The other evening I shared my testimony of unbelief to a group of Christians.
As a Christian, I was taught that the personal testimony was a powerful thing. Sharing your own story of salvation with others had power that could persuade the unbeliever or provide hope for the struggling convert.
I must have shared my testimony many times as a Christian. After high school, I was accepted to join a Baptist drama and music team, called the WOW team. I spent 1995 travelling around the country with 18 other Christians, spreading the gospel. I must have shared my testimony many times during that year – in old age homes, schools, prisons, and to people in the street. To be honest, I don’t think anyone was saved as a direct result of my personal testimony; it was pretty standard, after all.
My wife is a Christian, and I sometimes support her by going with her to Bible study or church. The local Baptist church is running a new members course, and Cori (my wife) was really keen to get involved. I went along the other evening, and the moderator asked us to share our testimonies. When it was my turn, I said that I was a born and bred Baptist, but due to a major faith struggle a few years before, I did not – philosophically – consider myself a Christian anymore. However, I also added that I was there to learn as a humble observer.
I’ve gotten to know the group over the last year. Although they’ve guessed my position with regards to religion, this is this first time that I’ve openly shared my unbelief. How did they react? Well, the group totally accepted what I said. There was no evangelising, no threats of hell. Maybe some curiosity, a lot of acceptance, but nothing confrontational. It confirmed for me the fact that, as unbelievers, we can’t pigeonhole all Christians as frothing-at-the-mouth fundamentalists. There are a lot of good Christians out there, and I’m privileged to know some of them.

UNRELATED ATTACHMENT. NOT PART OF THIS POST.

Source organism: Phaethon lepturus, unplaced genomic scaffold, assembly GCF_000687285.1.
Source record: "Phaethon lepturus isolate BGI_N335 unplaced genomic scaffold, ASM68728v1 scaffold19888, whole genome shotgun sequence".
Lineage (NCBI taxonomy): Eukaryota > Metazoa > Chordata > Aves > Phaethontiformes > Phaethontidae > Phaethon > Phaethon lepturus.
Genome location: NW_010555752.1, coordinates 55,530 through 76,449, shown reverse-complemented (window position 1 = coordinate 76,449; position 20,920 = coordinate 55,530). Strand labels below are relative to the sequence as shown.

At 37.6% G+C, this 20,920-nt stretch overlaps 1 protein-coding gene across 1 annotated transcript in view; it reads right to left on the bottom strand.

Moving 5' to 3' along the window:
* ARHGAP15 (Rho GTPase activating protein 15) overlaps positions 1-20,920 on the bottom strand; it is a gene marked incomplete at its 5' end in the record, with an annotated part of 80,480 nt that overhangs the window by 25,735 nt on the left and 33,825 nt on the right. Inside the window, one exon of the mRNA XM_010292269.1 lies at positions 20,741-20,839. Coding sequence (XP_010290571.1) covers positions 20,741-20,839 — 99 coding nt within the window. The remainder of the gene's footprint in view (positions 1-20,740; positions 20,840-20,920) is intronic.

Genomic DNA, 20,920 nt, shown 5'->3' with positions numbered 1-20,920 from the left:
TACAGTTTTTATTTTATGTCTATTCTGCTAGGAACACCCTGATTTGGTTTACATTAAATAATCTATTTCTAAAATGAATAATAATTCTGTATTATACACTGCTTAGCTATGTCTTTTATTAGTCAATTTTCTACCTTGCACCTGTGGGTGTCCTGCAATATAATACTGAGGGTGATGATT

Why did I share my testimony of unbelief? I did not share it to evangelise – I’m strongly against proselytising, in whatever form. But I've come to realise that a testimony can be a communal declaration of belief that you share with other believers. By sharing my unbelief with this group, I was symbolically sharing with all the Christians I had known the following, simple message:
“Hi all. It’s Kevin here. Remember me? Well, I just want to share the fact that I’m no longer a Christian. I’m leaving the flock, and I’m off on the long road to self discovery. . . ”